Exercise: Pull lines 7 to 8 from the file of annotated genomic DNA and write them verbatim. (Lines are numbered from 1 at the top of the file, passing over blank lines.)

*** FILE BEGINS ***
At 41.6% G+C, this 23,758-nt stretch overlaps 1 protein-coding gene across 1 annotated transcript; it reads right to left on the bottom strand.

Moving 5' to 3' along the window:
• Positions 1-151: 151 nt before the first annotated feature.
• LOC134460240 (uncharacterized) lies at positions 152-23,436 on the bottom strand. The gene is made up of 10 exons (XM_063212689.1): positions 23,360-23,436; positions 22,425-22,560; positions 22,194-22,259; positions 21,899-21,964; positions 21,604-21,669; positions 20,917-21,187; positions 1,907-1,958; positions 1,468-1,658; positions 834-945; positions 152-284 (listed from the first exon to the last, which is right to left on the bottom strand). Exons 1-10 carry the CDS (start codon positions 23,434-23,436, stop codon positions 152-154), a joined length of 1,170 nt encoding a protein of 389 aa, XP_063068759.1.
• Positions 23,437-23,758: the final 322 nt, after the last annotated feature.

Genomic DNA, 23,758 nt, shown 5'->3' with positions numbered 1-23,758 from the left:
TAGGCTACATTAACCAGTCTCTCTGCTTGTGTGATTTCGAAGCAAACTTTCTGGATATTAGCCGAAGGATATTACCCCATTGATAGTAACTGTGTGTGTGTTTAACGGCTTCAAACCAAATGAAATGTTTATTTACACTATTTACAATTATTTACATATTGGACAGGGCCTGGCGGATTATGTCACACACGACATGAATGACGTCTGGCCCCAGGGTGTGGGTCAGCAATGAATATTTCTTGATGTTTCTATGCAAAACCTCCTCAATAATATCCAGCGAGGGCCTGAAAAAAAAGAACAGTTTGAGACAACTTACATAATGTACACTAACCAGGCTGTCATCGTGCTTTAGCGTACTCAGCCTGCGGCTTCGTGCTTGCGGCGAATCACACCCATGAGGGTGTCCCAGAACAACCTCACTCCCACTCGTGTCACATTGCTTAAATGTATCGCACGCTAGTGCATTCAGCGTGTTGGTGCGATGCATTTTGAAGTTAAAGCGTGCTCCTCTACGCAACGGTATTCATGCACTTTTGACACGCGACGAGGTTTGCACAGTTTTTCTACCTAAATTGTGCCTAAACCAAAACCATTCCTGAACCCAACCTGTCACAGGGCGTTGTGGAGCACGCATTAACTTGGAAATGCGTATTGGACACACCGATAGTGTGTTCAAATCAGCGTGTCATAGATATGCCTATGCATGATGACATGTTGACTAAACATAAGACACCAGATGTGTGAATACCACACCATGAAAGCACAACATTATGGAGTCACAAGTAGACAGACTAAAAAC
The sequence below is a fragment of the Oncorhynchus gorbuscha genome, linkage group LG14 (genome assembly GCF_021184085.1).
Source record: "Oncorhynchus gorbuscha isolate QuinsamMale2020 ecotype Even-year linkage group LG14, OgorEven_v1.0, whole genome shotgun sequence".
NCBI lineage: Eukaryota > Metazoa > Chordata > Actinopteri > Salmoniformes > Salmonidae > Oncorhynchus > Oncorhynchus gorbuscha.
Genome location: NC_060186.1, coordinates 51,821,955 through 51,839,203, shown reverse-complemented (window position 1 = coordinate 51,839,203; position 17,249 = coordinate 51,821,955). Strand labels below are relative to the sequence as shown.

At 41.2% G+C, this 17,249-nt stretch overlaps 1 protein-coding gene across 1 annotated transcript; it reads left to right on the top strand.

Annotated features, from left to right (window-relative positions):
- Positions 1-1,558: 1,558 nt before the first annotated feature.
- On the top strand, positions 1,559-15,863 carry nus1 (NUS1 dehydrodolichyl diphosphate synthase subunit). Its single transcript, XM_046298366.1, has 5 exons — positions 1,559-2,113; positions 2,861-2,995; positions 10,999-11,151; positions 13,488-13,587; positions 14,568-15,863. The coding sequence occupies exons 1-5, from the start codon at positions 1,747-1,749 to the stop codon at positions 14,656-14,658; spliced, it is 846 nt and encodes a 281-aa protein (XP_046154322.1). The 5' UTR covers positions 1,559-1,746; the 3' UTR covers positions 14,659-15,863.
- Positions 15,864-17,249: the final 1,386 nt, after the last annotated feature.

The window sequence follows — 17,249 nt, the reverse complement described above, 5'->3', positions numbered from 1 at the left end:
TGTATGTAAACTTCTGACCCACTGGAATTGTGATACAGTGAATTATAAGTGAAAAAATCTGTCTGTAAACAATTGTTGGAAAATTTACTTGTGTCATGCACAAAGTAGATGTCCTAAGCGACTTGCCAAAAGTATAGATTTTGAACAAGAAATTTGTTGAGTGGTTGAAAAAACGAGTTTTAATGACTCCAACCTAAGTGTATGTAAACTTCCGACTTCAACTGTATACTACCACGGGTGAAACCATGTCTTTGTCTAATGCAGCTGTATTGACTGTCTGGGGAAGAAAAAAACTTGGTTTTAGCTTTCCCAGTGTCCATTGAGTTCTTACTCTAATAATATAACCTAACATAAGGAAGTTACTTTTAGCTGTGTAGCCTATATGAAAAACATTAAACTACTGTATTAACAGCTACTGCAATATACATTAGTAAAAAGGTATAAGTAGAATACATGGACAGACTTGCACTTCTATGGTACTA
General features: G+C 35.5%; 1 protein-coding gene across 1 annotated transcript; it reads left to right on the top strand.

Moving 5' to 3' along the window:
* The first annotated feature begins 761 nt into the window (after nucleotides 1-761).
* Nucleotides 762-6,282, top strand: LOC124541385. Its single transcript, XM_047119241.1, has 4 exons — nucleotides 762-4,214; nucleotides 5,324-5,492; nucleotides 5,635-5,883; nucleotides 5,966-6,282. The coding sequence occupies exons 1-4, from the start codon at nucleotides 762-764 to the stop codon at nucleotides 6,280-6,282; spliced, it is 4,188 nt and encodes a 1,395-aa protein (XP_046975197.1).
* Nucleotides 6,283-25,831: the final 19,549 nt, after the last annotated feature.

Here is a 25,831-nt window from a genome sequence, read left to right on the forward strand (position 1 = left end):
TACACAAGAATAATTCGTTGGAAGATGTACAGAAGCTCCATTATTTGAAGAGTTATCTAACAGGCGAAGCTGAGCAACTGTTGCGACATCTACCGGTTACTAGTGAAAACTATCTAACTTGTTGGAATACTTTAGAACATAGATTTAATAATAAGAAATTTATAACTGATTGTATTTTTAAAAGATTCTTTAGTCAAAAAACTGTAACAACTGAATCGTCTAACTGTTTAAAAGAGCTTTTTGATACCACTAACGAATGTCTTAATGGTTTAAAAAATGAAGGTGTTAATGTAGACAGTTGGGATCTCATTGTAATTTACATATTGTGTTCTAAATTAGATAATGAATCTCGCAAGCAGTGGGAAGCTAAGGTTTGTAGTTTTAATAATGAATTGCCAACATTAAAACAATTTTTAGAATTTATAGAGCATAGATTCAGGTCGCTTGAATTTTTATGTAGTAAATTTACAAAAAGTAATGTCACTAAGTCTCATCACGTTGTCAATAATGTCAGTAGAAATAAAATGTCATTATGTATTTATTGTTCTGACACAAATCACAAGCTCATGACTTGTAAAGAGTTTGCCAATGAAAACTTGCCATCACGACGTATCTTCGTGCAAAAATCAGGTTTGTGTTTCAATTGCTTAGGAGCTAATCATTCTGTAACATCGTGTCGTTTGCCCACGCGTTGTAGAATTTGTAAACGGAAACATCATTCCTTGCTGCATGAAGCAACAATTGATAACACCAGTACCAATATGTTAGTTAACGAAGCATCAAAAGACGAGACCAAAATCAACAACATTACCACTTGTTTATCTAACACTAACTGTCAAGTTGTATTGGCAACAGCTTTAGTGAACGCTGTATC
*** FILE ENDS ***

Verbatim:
TAGGCTACATTAACCAGTCTCTCTGCTTGTGTGATTTCGAAGCAAACTTTCTGGATATTAGCCGAAGGATATTACCCCATTGATAGTAACTGTGTGTGTGTTTAACGGCTTCAAACCAAATGAAATGTTTATTTACACTATTTACAATTATTTACATATTGGACAGGGCCTGGCGGATTATGTCACACACGACATGAATGACGTCTGGCCCCAGGGTGTGGGTCAGCAATGAATATTTCTTGATGTTTCTATGCAAAACCTCCTCAATAATATCCAGCGAGGGCCTGAAAAAAAAGAACAGTTTGAGACAACTTACATAATGTACACTAACCAGGCTGTCATCGTGCTTTAGCGTACTCAGCCTGCGGCTTCGTGCTTGCGGCGAATCACACCCATGAGGGTGTCCCAGAACAACCTCACTCCCACTCGTGTCACATTGCTTAAATGTATCGCACGCTAGTGCATTCAGCGTGTTGGTGCGATGCATTTTGAAGTTAAAGCGTGCTCCTCTACGCAACGGTATTCATGCACTTTTGACACGCGACGAGGTTTGCACAGTTTTTCTACCTAAATTGTGCCTAAACCAAAACCATTCCTGAACCCAACCTGTCACAGGGCGTTGTGGAGCACGCATTAACTTGGAAATGCGTATTGGACACACCGATAGTGTGTTCAAATCAGCGTGTCATAGATATGCCTATGCATGATGACATGTTGACTAAACATAAGACACCAGATGTGTGAATACCACACCATGAAAGCACAACATTATGGAGTCACAAGTAGACAGACTAAAAAC
The sequence below is a fragment of the Oncorhynchus gorbuscha genome, linkage group LG14 (genome assembly GCF_021184085.1).